The closest matches I can see are a succubus and hellcat, both being evil outsiders. Both have somewhat different roles in the game: a succubus is very controlly, while hellcats' strongest point is their invisibility; in contrast, plaguebearers should be tough and repulsive. However, a succubus has got a clutch of minor at-will enchantment and divination powers, plus two teleportation options (pretty sick actually). Okay, I don't want that, but it's a loose guideline. They can also summon other demons.

I could allow plaguebearers to summon another plaguebearer, though I'm a little wary of that kind of thing. To be honest I'm not really seeing anything that's low enough level to fit and fits the disease theme. Special abilities it is!

Oh, and the obligatory starting point: a new subtype. While there's no particular canonical reason for the resistances, they're cribbed right off existing demons and seem appropriate. The immunities are canonical.

Nurglite subtype: daemons of Nurgle share the following properties:

  • Damage reduction 5/silver or lawful
  • Darkvision 60 ft.
  • Immunity to pain, disease and poison (mundane and magical)
  • Resistance to cold and electricity

Plaguebearer of Nurgle

This loathesome, shambling creature is filthy and clearly diseased. A single eye gazes around with quiet mockery, and a horn protrudes from its repellent face. Its limbs are gangly, and nearly skeletal, but the torso is bloated and swollen. Ulcers and welts pepper its sickly skin, and glistening organs are visible through festering rents in its hide. Clouds of insects buzz incessantly around the loping figure.

Plaguebearers of Nurgle are rotting, diseased servants of the Lord of Decay, said to be born from the souls of those slain by the vilest diseases. They constantly chant the names of diseases and other infestations, and are sometimes known as the Tallymen of Nurgle, bound to record all the repellent creations unleashed by their master. They are ungainly but extremely tough, and shamble forth with an air of great intentness, determined to fulfil their grim work in appreciation of Nurgle's artistry and the inevitability of decay. The weapons and bodies of plaguebearers carry Nurgle's rot, an ever-changing mass of disease and infestation that condemns those afflicted to slow, lingering deaths. While potent adversaries in combat, they are happy to guide cults of Nurgle, stalk the streets spreading disease, and silently bestow the virulent gifts of their Lord on the ungrateful world.

The magical power of plaguebearers grows as they congregate, until great clouds of decay boil around them. They are so burdened with disease and pain that plague, poison and injury mean nothing to them.

Size/Type: Medium Outsider (evil, extraplanar, chaotic, nurglite)
Hit Dice: 8d8+48 (87 hp)
Initiative: +0
Speed: 30 ft. (6 squares)
Armor Class: 13 (-1 Dex, +4 natural), touch 9, flat-footed 13
Base Attack/Grapple: +6/+6
Attack: Longsword +11 melee (1d8+2 plus Nurgle's rot)
Full Attack: Longsword +11/+6 melee (1d8+2 plus Nurgle's rot)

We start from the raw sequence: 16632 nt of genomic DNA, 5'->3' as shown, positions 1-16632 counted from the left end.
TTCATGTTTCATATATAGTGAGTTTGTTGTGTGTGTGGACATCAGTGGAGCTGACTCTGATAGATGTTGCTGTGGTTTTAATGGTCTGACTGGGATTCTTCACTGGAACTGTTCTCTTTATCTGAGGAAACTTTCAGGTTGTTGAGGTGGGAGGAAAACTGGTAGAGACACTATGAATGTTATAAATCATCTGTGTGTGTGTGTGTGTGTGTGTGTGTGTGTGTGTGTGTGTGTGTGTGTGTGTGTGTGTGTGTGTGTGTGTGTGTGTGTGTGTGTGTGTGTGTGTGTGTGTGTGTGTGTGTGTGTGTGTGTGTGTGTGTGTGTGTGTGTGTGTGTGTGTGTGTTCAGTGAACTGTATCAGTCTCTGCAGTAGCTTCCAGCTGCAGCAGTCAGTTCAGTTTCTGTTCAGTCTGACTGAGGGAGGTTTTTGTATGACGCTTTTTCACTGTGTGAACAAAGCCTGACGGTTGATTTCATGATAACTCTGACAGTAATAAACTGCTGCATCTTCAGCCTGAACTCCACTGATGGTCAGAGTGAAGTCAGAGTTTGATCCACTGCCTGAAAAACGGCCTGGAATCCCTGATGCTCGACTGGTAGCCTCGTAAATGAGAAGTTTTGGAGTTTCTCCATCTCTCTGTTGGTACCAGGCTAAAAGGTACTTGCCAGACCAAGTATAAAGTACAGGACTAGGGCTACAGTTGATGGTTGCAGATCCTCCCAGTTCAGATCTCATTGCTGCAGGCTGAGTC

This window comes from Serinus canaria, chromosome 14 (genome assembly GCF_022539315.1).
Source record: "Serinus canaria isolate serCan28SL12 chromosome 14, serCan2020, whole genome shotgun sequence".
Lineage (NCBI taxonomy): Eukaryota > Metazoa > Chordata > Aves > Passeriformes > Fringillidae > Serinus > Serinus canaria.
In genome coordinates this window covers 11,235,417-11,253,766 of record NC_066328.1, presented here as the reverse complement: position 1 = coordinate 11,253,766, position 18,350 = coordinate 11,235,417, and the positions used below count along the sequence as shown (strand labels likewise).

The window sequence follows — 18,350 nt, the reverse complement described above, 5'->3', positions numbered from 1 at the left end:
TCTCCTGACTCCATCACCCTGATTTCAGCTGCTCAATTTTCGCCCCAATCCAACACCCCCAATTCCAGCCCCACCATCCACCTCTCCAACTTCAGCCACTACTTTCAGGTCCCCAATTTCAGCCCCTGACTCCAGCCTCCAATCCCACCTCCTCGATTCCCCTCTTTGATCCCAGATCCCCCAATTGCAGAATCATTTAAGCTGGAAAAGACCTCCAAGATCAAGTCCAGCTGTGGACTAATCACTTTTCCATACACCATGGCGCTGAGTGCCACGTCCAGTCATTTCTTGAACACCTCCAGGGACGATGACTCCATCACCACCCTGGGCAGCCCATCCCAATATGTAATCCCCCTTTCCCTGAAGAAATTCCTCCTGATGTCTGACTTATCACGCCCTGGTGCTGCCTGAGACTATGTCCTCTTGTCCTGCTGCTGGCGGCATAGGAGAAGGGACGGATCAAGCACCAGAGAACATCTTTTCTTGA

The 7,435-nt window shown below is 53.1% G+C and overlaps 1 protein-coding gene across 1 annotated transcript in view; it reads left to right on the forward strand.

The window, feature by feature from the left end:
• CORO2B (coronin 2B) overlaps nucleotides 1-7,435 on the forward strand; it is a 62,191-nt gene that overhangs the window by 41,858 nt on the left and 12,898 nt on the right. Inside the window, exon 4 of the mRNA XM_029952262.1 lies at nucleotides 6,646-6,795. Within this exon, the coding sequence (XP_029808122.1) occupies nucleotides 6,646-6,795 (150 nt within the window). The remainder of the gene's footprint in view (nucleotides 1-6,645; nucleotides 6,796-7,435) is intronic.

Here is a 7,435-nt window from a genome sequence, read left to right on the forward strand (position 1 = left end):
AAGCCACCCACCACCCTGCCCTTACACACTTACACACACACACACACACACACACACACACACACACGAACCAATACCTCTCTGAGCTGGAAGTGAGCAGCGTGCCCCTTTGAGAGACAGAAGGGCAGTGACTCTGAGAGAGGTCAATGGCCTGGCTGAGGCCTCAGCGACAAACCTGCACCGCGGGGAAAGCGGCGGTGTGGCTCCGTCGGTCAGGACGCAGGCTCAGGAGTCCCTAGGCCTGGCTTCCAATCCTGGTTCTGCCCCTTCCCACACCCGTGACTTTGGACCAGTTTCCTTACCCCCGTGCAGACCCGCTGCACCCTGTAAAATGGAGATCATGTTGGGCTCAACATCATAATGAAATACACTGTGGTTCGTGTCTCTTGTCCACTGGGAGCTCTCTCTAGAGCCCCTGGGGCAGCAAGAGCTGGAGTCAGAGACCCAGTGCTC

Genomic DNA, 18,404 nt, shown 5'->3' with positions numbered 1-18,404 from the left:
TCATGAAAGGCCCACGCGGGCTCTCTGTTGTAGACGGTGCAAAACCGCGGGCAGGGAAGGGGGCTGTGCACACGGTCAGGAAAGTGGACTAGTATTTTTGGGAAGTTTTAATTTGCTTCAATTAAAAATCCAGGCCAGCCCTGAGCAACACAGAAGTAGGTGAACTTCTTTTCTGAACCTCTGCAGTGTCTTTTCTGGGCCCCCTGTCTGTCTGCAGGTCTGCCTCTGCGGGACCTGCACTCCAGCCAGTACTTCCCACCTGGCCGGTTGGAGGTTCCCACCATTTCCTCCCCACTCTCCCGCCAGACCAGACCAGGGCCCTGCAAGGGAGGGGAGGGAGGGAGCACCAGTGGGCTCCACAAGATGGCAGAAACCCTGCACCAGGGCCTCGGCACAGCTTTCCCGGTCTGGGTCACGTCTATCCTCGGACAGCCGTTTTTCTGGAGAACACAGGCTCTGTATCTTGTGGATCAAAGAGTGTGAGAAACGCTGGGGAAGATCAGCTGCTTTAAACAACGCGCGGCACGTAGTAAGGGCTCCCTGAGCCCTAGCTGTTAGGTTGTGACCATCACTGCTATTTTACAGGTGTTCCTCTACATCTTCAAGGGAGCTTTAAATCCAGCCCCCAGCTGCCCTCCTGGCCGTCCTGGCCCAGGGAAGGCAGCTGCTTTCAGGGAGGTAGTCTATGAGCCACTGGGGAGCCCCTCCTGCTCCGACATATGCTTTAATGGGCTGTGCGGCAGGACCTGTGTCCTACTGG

Space/Reach: 5 ft./10 ft.
Special Attacks: Stream of corruption
Special Qualities: Damage reduction 5/silver or lawful, cloud of flies, darkvision 60 ft., immunity to pain, disease and poison, plague wind, resistance to cold 10 and electricity 10, spell resistance 18.
Saves: Fort 12, Ref 5, Will 7
Abilities: Str 15, Dex 8, Con 22, Int 13, Wis 13, Cha 8
Feats: Toughness, Weapon Focus (longsword)
Environment: The Warp
Organization: Gang (2-4), pack (5-10), mob (11-20)
Challenge Rating: 7
Treasure: None
Alignment: Always chaotic evil
Advancement: 9-16 HD (Medium)
Level Adjustment:

A plaguebearer's natural weapons, as well as any weapons it wields, are treated as evil-aligned and chaotic-aligned for the purpose of overcoming damage reduction.

Stream of Corruption (Ex):A plaguebearer can cough up a gust of foul vapour and noxious spray against an adjacent target. This is a ranged touch attack that does not provoke opportunity actions. On a successful attack, the target must pass a Fortitude save (DC 20) or be affected by poison (1D6 Con initial and secondary damage). The save DCs are Constitution-based.

Cloud of Flies (Ex): A perpetual cloud of corrupted vermin swirls around a plaguebearer, distracting and revolting mortals who approach. Any creature within 5 feet of a plaguebearer at the beginning of its turn must pass a Fortitude save (DC 20) each round or be sickened for 1 round. A creature already sickened becomes nauseated instead.

Plague Wind (Su): Two or more plaguebearers can combine their innate arcane energies to conjure a festering wind once every 1d6 rounds. The plaguebearers must join hands to focus their magic, but need merely remain within 30 feet of one another while it builds. The wind affects a 30ft. radius within 100ft and line of sight of at least one plaguebearer. All creatures within the blast suffer 1d4 damage per contributing plaguebearer, to a maximum of 15d4, and are nauseated for 1d4 rounds. They take a further 1d4 damage per round while nauseated. A successful Fortitude save (DC 15 + number of contributing plaguebearers) will halve the initial damage, negate the ongoing damage and leave creatures sickened instead of nauseated. Nurglite creatures and those immune to disease are unaffected by this ability. Remove disease will negate any ongoing effects.

For each creature that fails its saving throw, a Nurgling manifests within 5 feet of the victim.

Nurgle's Rot (Su): Supernatural disease, Fortitude DC 13, incubation period 1 minute; damage 1d6 Str and 1d6 Dex. The save DC is Charisma-based. A character reduced to 0 in one of these attributes will begin taking 1d6 Con damage in addition.

Unlike normal diseases, Nurgle's rot continues until the victim reaches Con 0 (and dies) or is cured.

Nurgle's rot is a powerful curse, not a natural disease. A character attempting to cast any conjuration (healing) spell on a creature afflicted with Nurgle's rot must succeed on a DC 20 caster level check, or the spell has no effect on the afflicted character. A character cannot benefit from a saving throw except when a healing spell is successfully cast.